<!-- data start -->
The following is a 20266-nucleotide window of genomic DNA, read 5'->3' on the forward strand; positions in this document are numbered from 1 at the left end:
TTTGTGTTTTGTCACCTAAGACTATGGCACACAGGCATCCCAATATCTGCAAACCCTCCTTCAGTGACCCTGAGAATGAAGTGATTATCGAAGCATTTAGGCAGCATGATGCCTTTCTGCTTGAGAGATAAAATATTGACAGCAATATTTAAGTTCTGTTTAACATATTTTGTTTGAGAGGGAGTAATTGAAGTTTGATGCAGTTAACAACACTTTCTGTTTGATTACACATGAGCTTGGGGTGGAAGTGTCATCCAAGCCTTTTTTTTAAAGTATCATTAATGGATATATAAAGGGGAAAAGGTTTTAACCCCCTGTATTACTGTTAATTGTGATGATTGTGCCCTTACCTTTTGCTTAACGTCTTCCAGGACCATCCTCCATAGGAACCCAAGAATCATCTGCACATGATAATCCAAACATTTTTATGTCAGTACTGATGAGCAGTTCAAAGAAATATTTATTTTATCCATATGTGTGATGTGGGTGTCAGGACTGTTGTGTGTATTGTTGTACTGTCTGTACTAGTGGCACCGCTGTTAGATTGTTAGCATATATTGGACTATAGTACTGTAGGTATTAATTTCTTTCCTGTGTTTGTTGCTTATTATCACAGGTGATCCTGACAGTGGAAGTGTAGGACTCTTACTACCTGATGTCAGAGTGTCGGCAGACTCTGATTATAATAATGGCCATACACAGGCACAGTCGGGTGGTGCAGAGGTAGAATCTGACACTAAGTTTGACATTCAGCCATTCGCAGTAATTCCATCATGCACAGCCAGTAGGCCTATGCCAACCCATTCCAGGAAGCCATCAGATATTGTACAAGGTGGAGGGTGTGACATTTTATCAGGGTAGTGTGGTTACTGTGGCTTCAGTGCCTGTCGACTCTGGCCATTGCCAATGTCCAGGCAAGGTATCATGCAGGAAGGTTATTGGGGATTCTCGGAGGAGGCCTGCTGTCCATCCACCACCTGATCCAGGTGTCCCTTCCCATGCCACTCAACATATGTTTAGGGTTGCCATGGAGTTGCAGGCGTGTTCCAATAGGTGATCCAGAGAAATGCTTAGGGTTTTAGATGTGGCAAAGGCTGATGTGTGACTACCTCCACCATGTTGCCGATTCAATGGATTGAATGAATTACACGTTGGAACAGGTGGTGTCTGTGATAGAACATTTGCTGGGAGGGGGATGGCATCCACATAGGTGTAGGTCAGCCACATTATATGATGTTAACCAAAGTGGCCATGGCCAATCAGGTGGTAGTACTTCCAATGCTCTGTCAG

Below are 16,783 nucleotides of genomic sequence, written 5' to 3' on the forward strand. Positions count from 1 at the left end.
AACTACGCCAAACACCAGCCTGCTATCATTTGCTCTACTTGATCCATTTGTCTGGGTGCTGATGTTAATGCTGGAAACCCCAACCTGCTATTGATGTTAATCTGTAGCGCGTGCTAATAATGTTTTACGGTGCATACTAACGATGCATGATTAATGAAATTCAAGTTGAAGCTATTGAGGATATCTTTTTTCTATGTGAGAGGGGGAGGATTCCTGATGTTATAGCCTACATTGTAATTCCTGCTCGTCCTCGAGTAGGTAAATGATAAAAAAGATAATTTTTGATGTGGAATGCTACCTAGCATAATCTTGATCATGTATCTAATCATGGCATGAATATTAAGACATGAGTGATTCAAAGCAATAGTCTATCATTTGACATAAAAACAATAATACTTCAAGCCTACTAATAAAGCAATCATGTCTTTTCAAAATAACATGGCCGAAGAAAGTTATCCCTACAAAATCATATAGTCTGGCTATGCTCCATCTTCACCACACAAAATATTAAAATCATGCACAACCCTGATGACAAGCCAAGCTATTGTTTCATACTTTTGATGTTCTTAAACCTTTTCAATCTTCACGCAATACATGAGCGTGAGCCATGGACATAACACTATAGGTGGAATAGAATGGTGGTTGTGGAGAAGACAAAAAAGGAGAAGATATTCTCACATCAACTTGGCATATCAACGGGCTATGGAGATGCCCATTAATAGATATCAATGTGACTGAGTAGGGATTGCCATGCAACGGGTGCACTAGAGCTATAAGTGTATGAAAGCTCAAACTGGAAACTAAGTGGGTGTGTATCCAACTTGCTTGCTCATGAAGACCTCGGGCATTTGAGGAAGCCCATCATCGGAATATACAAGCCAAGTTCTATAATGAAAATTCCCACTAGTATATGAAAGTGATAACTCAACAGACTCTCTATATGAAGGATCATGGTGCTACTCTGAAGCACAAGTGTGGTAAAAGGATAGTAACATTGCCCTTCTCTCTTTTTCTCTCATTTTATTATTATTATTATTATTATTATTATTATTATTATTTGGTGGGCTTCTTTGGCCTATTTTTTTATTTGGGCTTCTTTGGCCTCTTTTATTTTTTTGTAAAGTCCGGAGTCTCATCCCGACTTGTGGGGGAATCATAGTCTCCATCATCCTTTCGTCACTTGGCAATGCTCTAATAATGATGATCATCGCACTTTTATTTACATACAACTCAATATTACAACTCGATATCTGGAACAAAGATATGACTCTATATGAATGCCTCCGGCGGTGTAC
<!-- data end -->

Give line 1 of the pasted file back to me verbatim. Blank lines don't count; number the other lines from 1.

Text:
The following is a 20266-nucleotide window of genomic DNA, read 5'->3' on the forward strand; positions in this document are numbered from 1 at the left end: